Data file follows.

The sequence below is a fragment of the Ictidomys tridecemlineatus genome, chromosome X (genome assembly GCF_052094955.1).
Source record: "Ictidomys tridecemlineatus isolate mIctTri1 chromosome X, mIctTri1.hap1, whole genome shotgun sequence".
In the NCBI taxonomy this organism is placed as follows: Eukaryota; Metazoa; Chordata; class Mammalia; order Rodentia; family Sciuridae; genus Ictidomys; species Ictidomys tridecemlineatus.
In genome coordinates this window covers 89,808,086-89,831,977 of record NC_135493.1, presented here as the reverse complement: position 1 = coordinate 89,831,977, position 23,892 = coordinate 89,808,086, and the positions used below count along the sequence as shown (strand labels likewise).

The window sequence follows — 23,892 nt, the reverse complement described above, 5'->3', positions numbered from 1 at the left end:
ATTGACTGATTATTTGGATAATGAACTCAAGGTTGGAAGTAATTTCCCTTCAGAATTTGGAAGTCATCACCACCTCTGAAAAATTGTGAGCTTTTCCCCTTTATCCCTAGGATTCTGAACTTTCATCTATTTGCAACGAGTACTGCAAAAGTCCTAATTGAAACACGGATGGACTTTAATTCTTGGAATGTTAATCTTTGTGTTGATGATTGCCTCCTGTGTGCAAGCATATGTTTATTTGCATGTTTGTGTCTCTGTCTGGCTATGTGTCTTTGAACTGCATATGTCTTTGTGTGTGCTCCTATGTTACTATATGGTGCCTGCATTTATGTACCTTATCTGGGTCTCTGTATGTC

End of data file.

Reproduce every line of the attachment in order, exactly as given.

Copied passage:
The sequence below is a fragment of the Ictidomys tridecemlineatus genome, chromosome X (genome assembly GCF_052094955.1).
Source record: "Ictidomys tridecemlineatus isolate mIctTri1 chromosome X, mIctTri1.hap1, whole genome shotgun sequence".
In the NCBI taxonomy this organism is placed as follows: Eukaryota; Metazoa; Chordata; class Mammalia; order Rodentia; family Sciuridae; genus Ictidomys; species Ictidomys tridecemlineatus.
In genome coordinates this window covers 89,808,086-89,831,977 of record NC_135493.1, presented here as the reverse complement: position 1 = coordinate 89,831,977, position 23,892 = coordinate 89,808,086, and the positions used below count along the sequence as shown (strand labels likewise).

The window sequence follows — 23,892 nt, the reverse complement described above, 5'->3', positions numbered from 1 at the left end:
ATTGACTGATTATTTGGATAATGAACTCAAGGTTGGAAGTAATTTCCCTTCAGAATTTGGAAGTCATCACCACCTCTGAAAAATTGTGAGCTTTTCCCCTTTATCCCTAGGATTCTGAACTTTCATCTATTTGCAACGAGTACTGCAAAAGTCCTAATTGAAACACGGATGGACTTTAATTCTTGGAATGTTAATCTTTGTGTTGATGATTGCCTCCTGTGTGCAAGCATATGTTTATTTGCATGTTTGTGTCTCTGTCTGGCTATGTGTCTTTGAACTGCATATGTCTTTGTGTGTGCTCCTATGTTACTATATGGTGCCTGCATTTATGTACCTTATCTGGGTCTCTGTATGTC